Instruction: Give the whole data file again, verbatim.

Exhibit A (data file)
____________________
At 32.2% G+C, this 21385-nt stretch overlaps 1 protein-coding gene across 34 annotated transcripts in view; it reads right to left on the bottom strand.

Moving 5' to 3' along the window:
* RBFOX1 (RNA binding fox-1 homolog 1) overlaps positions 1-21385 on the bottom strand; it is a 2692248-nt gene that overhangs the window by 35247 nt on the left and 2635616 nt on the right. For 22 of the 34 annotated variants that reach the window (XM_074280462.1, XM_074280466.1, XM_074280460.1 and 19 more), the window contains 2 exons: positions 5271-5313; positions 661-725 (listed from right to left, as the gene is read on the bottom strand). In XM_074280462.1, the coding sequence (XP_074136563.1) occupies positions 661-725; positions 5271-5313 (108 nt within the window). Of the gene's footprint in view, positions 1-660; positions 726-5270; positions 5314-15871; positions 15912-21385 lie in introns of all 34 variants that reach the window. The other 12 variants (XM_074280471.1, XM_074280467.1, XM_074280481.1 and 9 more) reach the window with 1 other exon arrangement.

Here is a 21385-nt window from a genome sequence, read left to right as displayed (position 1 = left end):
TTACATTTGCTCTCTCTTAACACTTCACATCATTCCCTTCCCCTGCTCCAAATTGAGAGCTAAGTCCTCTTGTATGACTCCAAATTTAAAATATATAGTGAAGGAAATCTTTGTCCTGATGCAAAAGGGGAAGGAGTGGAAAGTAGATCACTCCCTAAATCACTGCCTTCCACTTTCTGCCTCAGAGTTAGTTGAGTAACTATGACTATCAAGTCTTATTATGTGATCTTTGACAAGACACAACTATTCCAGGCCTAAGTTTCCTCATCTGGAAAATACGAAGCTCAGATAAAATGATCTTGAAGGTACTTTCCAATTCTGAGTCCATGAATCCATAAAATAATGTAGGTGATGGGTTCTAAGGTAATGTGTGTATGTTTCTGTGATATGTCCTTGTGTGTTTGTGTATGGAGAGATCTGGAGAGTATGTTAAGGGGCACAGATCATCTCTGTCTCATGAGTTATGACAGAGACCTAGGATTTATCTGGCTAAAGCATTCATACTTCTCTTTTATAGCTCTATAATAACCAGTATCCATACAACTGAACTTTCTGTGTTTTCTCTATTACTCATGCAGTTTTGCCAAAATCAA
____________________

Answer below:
At 32.2% G+C, this 21385-nt stretch overlaps 1 protein-coding gene across 34 annotated transcripts in view; it reads right to left on the bottom strand.

Moving 5' to 3' along the window:
* RBFOX1 (RNA binding fox-1 homolog 1) overlaps positions 1-21385 on the bottom strand; it is a 2692248-nt gene that overhangs the window by 35247 nt on the left and 2635616 nt on the right. For 22 of the 34 annotated variants that reach the window (XM_074280462.1, XM_074280466.1, XM_074280460.1 and 19 more), the window contains 2 exons: positions 5271-5313; positions 661-725 (listed from right to left, as the gene is read on the bottom strand). In XM_074280462.1, the coding sequence (XP_074136563.1) occupies positions 661-725; positions 5271-5313 (108 nt within the window). Of the gene's footprint in view, positions 1-660; positions 726-5270; positions 5314-15871; positions 15912-21385 lie in introns of all 34 variants that reach the window. The other 12 variants (XM_074280471.1, XM_074280467.1, XM_074280481.1 and 9 more) reach the window with 1 other exon arrangement.

Here is a 21385-nt window from a genome sequence, read left to right as displayed (position 1 = left end):
TTACATTTGCTCTCTCTTAACACTTCACATCATTCCCTTCCCCTGCTCCAAATTGAGAGCTAAGTCCTCTTGTATGACTCCAAATTTAAAATATATAGTGAAGGAAATCTTTGTCCTGATGCAAAAGGGGAAGGAGTGGAAAGTAGATCACTCCCTAAATCACTGCCTTCCACTTTCTGCCTCAGAGTTAGTTGAGTAACTATGACTATCAAGTCTTATTATGTGATCTTTGACAAGACACAACTATTCCAGGCCTAAGTTTCCTCATCTGGAAAATACGAAGCTCAGATAAAATGATCTTGAAGGTACTTTCCAATTCTGAGTCCATGAATCCATAAAATAATGTAGGTGATGGGTTCTAAGGTAATGTGTGTATGTTTCTGTGATATGTCCTTGTGTGTTTGTGTATGGAGAGATCTGGAGAGTATGTTAAGGGGCACAGATCATCTCTGTCTCATGAGTTATGACAGAGACCTAGGATTTATCTGGCTAAAGCATTCATACTTCTCTTTTATAGCTCTATAATAACCAGTATCCATACAACTGAACTTTCTGTGTTTTCTCTATTACTCATGCAGTTTTGCCAAAATCAA